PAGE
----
The issue, Justice Anthony Kennedy wrote, “is a narrow one.” Lozman could have been lawfully arrested for refusing to leave the microphone when ordered to; however, his claim of retaliation might be enough to defeat that argument. “For Lozman’s claim is far afield from the typical retaliatory arrest claim,” in which a police officer makes a “split-second” decision to arrest an annoying person, Kennedy wrote. In fact, Lozman isn’t suing the police officer. “His claim is that the City itself retaliated against him pursuant to an ‘official municipal policy’ of intimidation” and “formed a premeditated plan to intimate him in retaliation or his criticisms of city officials and his open-meetings lawsuit,” Kennedy wrote.

So—guess what?—the Court sent the case back down to give Lozman a chance to prove that claim under a standard different from a normal retaliatory-arrest claim. The Court’s opinion, however, ends with a list of reasons why a lower court might actually rule against him anyway. (Thomas dissented, arguing that Lozman has no claim anyway.)  

The Court term has three to five more opinion days before it lurches to its end next week. Some important cases remain, and some of them surely will be actually decided. But the Court’s reluctance to make new law is striking—especially considering the relative lack of dissent in its recent dodgy decisions. Standing and other procedural niceties could provide a means of dodging the biggest case of all, Trump v. Hawaii, which tests the administration’s “travel ban” barring entry of immigrants from certain mostly Muslim countries.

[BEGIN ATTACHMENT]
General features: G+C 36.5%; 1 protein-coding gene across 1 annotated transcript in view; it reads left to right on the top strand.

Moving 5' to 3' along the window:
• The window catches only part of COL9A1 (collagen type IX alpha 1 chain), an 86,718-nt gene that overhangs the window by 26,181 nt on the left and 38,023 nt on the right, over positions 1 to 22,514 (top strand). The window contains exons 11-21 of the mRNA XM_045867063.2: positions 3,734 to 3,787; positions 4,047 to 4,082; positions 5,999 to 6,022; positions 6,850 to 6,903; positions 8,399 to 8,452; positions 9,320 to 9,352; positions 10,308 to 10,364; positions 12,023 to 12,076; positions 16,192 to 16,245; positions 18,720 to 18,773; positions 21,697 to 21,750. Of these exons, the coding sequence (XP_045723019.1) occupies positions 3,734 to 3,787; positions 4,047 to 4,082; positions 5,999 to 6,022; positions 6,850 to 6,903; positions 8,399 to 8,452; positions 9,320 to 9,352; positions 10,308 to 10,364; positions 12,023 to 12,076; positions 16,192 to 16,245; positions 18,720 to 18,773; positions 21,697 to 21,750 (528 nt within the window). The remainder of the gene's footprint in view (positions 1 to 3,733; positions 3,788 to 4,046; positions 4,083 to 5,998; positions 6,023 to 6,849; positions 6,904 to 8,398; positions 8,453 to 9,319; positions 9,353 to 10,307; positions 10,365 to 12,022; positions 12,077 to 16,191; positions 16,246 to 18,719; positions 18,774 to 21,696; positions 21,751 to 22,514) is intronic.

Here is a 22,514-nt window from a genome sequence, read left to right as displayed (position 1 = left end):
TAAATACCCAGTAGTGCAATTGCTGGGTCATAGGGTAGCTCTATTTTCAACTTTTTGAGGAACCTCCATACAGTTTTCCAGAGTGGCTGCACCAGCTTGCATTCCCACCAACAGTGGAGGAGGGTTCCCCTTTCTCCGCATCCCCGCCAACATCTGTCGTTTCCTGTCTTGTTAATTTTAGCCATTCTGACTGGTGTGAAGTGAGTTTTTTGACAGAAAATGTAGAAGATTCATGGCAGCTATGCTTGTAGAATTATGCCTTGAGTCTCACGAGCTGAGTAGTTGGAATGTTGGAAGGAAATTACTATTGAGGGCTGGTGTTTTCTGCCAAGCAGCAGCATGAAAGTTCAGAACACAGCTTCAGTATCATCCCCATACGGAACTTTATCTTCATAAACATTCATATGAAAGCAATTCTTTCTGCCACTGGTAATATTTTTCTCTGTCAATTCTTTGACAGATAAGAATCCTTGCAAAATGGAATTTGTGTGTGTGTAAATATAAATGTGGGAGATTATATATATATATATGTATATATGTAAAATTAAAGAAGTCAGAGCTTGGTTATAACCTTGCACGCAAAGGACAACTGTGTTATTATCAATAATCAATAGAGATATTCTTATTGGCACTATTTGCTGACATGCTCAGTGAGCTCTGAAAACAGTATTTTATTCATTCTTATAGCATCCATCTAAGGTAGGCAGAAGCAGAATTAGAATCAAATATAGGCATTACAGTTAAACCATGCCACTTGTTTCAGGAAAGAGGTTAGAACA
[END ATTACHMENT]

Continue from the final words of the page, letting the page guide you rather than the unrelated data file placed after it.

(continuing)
More and more, the Court this term seems like Melville’s Bartleby the Scrivener, who, when asked to do one or another part of his job, was wont to reply, “I would prefer not to.” Why that is so will not be known until future generations access the justices’ papers. But could it be that, as the winds of Trumpism scour the political and legal system, the Supreme Court, like many others in Washington and elsewhere, is simply keeping its head down?

We want to hear what you think. Submit a letter to the editor or write to letters@theatlantic.com.